Britain’s longest-serving dinner lady is hanging up her apron – after serving a staggering 1.5 million school meals in a career spanning FIVE decades.
Dedicated Sue Dotchin, 66, has been dishing out lunches for 44 years at the very school she attended as a child.
Since 1966 the grandmother-of-three has served 1.5 million meals to more than 10,000 different pupils at Benson Primary School near Wallingford, Oxon.
Incredibly, she has never taken a day off for holidays or sickness in 11,880 days of employment.
The food she serves has changed dramatically over the years, with modern dishes such as Moroccan chicken replacing old favourites like steak and kidney pudding.
She will celebrate her final lunch shift tomorrow with her favourite meal – steak pie and chips followed by jam-roly poly.
And Sue, who lives just yards from the school, had a few choice words for celebrity chef Jamie Oliver over his attempts to revolutionise school dinners.
She said: ”It makes me angry when I hear people criticising traditional school dinners.
”Jamie Oliver is talking a load of rubbish when he says they’re not healthy.
”We’ve been making sure children get a good hearty and healthy meal every day for years.”
Sue attended the 150-year-old school when she was five years old – following in the footsteps of her own parents and even her grandparents.
She left secondary school at 15 to work in a wool shop in the village but returned to the primary school seven years later when she took a temporary job in the kitchens in 1966.
Then aged 22, she initially took the job to be closer to her two daughters Melanie, now 48, and Karen, now 46, who had just started school.
But she enjoyed it so much she was promoted to a permanent position and dished out food to hungry pupils five-days-a-week.
Typical meals when she started in 1966 were steak and kidney pudding with boiled vegetables and treacle sponge pudding.
In the 70s the favourite dish was battered fish and chips and jam roly-poly with custard for dessert.
Sue’s main meals in the 80s consisted of vegetables with turkey roast or chicken breast and ice cream for dessert.
The food changed in the 90s to include healthy dishes such as salad and pasta or chicken curries.
She now serves exotic dishes such as Moroccan chicken with salad and coleslaw, apple and peach crumble with cheese and biscuits or yoghurt.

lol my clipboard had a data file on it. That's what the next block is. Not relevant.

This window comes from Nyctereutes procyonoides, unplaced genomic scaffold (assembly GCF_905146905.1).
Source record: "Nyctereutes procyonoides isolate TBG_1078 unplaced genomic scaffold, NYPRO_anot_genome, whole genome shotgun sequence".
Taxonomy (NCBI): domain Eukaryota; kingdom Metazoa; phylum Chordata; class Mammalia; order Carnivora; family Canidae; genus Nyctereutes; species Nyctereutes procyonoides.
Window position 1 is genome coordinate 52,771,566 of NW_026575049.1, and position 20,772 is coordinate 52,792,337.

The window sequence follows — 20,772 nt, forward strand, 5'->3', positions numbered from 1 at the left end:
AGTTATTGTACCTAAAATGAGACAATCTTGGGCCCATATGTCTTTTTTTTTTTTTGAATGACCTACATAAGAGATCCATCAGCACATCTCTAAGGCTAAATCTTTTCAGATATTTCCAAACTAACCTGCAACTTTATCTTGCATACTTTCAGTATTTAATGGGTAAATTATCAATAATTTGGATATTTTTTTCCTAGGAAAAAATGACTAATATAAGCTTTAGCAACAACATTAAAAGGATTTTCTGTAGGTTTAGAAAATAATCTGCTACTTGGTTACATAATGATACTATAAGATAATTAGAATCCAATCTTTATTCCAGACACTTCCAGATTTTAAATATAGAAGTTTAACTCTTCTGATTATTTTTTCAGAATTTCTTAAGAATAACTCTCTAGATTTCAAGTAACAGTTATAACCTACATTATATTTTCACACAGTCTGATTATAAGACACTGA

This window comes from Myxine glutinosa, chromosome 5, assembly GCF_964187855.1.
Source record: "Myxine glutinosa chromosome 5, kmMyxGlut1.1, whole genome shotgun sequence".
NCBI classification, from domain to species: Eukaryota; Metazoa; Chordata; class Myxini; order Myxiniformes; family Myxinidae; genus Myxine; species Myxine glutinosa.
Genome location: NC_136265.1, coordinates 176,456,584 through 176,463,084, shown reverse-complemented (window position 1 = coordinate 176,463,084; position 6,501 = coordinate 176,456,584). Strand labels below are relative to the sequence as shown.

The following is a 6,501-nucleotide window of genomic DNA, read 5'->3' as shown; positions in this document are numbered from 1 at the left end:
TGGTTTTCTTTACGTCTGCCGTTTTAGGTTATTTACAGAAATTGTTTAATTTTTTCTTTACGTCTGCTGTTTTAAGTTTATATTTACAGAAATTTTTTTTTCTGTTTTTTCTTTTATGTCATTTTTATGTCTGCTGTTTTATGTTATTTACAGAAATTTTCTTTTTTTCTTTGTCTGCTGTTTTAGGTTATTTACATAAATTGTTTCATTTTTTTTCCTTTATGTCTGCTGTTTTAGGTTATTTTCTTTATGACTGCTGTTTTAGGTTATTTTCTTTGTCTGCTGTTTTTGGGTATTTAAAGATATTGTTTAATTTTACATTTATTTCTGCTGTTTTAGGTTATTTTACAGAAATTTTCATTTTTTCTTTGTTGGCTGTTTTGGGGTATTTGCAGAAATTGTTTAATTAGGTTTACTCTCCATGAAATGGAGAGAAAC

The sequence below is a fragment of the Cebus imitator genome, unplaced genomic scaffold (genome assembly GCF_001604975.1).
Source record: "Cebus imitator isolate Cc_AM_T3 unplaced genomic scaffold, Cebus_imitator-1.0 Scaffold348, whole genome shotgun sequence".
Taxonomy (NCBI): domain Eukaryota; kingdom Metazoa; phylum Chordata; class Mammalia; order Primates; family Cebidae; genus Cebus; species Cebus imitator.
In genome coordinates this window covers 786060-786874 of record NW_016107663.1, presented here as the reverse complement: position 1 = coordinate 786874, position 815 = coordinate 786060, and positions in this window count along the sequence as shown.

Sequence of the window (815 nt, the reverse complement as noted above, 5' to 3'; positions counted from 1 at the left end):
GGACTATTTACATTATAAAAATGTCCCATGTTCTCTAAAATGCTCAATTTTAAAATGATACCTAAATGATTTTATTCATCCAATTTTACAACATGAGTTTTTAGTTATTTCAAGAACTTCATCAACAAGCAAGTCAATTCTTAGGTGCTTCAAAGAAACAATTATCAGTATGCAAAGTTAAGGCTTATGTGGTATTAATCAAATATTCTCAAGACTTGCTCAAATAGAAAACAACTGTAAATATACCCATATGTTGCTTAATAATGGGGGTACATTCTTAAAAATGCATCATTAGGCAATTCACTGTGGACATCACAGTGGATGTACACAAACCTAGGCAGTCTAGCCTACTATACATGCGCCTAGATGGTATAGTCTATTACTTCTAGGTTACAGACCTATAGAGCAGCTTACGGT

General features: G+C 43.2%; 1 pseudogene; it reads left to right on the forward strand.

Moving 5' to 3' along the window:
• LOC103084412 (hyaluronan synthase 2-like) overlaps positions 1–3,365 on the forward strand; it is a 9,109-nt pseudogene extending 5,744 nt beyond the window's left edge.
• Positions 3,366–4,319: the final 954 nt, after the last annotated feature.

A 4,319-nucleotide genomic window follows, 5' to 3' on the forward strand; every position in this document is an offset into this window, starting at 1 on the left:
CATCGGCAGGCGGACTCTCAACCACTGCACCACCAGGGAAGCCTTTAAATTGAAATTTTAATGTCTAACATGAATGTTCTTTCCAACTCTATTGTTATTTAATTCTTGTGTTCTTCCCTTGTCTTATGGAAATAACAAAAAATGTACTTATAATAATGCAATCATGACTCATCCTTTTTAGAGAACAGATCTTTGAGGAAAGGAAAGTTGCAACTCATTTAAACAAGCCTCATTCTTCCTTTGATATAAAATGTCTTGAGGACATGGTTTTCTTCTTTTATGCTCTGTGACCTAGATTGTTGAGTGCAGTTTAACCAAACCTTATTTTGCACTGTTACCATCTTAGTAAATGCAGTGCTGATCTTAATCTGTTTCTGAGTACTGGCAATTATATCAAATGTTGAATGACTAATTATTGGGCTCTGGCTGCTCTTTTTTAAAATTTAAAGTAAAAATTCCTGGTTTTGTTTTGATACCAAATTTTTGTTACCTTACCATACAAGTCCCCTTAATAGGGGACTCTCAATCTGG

The food used to be served on heavy china plates but now it is on colour-coded plastic trays.
Sue said: ”The food is a lot healthier these days and the menus have changed significantly.
”But the role is still the same – making sure children have a good meal and enjoy the food.
”My most popular dish is my meat pie, which I make with turkey. The kids seem to love it.”
Sue always takes her holidays during half-term and has never called in sick – despite suffering back pain and excruciating sciatica.
She beats the previous longest serving dinner lady, or ‘midday supervisor’, Jean Artt(corr), 75, who worked for 43 years in Middlesbrough until she retired in January.
Despite taking retirement, Sue will continue to visit the 250-pupil school to work as a volunteer helping children read and teaching children how to bake.
She said: ”I’ll be very sad to leave this job and I expect there will be a few tears, but it’s the right time to move on.
”I’ve loved every minute of my time as a dinner lady. Some of the children I once served now have grandchildren at the school.
”It’s all about the children for me, making sure they are well looked after and happy.
”I remember so many of them and still get stopped in the street.
”I’ve never had a day off because I love my job so much. I always wake up and look forward to coming in.
”I’m looking forward to having more time to spend with my family but I will definitely keep myself busy. I’m not the type of person to sit around doing nothing.
”The most important thing for me has been the environment here. I’m glad I will still be coming in to the school because I think I would miss it.”
Her husband Edward, 70, a retired driver, said: ”Sue’s really loved every minute of her job and I’m so proud of.
”Sue’s a fantastic cook and she starts preparing meals again as soon as she comes home.”
Headteacher Linda Neely said Mrs Dotchin’s achievements were ”unprecedented”.
She said: ”It must be recognised that Mrs Dotchin has gone above and beyond the usual commitment.
”Forty-four years without a day off is an outstanding achievement.
”She cares so much for the children, and knows everyone.”